I dislike the phrase “defund the police,” which has become all the rage — pun intended, really — across the nation these days.
Individuals and groups of Americans are angry at police departments over the way many of them treat African-Americans. They contend that the cops are much rougher and tougher on black citizens than they are on white folks.
Indeed, the videos we have seen — such as the George Floyd video in Minneapolis, which has spawned so much of the anger — tell a grim tale of “systemic racism” that many folks believe runs rampant in police departments.
If “defund the police” means “reform the police,” then why not call it what it is … a move to enact fundamental reform of police departments?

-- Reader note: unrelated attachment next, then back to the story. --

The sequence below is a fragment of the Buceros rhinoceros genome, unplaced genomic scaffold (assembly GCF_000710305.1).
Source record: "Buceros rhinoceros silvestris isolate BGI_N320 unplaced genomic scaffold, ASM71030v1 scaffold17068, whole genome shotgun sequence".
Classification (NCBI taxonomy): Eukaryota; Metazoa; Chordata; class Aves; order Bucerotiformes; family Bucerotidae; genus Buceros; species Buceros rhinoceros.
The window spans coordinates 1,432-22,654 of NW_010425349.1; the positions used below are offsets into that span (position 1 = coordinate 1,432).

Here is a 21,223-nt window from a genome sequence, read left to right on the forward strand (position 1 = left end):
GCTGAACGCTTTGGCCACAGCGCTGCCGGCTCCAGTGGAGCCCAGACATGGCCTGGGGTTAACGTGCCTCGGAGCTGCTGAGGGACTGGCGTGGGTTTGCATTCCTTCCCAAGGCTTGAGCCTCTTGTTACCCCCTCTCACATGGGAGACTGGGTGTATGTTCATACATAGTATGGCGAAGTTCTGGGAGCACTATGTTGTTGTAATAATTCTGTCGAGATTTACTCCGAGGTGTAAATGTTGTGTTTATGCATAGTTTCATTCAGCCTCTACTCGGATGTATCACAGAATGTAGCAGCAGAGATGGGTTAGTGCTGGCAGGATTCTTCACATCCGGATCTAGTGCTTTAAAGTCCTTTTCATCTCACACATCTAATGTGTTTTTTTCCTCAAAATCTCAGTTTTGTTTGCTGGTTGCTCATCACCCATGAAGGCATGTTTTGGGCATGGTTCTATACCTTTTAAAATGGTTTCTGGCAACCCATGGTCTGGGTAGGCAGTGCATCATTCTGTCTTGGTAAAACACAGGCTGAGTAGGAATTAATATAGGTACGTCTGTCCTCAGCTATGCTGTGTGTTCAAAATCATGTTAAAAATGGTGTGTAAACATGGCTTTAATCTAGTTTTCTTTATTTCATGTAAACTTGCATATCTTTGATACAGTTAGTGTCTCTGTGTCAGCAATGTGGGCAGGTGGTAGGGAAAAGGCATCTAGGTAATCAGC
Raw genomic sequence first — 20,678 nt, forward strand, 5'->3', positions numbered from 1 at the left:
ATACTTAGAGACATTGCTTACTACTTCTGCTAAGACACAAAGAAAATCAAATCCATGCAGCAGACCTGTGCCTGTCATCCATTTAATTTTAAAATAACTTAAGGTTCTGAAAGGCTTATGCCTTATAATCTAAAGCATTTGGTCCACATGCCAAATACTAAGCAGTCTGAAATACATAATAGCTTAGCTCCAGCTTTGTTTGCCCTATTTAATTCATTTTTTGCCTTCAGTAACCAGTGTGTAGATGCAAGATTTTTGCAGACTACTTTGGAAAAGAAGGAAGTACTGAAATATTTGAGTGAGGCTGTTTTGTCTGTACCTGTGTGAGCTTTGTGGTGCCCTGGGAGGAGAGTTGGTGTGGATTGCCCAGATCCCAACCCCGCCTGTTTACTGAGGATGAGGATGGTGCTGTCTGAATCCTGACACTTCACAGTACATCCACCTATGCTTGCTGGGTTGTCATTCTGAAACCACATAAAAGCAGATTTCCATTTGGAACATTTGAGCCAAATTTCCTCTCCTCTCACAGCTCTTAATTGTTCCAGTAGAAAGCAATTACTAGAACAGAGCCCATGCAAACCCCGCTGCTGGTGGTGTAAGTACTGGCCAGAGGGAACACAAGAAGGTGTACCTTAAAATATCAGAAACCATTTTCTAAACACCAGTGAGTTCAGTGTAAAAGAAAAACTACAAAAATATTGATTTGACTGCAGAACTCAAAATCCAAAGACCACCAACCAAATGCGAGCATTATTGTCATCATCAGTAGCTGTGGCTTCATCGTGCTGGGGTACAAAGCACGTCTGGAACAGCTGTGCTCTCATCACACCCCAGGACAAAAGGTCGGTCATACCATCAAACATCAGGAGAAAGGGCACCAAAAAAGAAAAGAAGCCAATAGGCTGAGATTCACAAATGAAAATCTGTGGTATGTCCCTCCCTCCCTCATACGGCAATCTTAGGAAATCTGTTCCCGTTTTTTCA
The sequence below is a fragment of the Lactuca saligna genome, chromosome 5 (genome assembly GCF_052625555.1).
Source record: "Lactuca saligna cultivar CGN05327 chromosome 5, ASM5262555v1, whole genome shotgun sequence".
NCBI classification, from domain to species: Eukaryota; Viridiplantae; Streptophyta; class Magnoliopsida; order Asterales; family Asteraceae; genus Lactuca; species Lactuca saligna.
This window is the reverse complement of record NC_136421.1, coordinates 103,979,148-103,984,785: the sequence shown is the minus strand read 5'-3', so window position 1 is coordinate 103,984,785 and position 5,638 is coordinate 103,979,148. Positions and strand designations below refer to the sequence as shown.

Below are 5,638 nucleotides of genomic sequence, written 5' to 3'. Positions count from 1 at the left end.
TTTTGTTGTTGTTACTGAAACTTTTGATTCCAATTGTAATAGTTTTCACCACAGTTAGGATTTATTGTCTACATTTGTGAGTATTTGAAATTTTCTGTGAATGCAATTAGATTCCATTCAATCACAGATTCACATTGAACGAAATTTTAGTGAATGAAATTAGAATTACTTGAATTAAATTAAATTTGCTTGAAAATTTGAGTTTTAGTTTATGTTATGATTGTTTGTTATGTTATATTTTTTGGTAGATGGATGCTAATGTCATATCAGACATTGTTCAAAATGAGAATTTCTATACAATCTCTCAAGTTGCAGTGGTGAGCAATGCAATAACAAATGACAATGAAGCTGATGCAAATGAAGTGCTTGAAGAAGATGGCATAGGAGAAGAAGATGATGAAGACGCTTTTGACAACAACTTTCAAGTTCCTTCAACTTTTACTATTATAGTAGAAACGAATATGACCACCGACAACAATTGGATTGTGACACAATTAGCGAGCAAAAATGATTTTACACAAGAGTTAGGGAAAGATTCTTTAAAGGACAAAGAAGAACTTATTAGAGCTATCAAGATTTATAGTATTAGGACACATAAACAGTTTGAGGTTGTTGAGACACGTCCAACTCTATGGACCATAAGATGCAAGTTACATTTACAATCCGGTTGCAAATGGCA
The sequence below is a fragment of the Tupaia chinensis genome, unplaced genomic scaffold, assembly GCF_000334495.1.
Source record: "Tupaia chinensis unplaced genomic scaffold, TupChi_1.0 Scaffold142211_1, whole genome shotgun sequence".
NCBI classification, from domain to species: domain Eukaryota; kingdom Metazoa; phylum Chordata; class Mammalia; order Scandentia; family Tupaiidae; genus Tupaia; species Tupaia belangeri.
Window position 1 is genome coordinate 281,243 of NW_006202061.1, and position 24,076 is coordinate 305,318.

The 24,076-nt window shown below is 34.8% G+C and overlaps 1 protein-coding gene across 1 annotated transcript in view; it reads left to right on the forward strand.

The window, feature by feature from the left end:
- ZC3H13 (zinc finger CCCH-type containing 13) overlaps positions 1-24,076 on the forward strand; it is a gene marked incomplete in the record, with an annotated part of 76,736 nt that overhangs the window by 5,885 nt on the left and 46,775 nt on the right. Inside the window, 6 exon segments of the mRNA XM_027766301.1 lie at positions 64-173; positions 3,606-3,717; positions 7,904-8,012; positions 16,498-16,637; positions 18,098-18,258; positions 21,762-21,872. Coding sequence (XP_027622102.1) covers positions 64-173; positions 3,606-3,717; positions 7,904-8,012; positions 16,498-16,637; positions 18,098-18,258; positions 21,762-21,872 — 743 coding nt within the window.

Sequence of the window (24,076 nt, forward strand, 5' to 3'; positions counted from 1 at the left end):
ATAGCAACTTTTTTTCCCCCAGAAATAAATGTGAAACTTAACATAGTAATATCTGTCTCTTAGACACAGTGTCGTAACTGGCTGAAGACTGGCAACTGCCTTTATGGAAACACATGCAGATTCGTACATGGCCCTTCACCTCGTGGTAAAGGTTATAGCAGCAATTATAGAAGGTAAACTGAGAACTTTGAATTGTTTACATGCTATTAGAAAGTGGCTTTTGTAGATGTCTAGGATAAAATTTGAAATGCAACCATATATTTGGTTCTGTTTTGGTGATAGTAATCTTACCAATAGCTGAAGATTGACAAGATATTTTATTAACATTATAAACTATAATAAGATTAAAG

I don’t believe these efforts to “defund the police” means that communities will go without police protection. Cities such as Minneapolis, though, are taking gigantic steps toward redirecting police funds to other programs intended to assist communities in need.
My hope for all this anger is to see police departments, even those that haven’t been caught up in the swirl of controversy, enact meaningful reform. By “reform,” I intend to mean that the reforms will produce dramatic improvement in community/police relationships.
Every department, given the tenor of the times and the extreme anger being expressed all across the nation, would do well in this moment to examine carefully how their officers are being trained to respond to incidents involving everyone they serve. That means black citizens, white citizens, immigrants … you name it.
Are they ensuring even-handed treatment of everyone with whom they come in contact? That is where reforming the police can begin.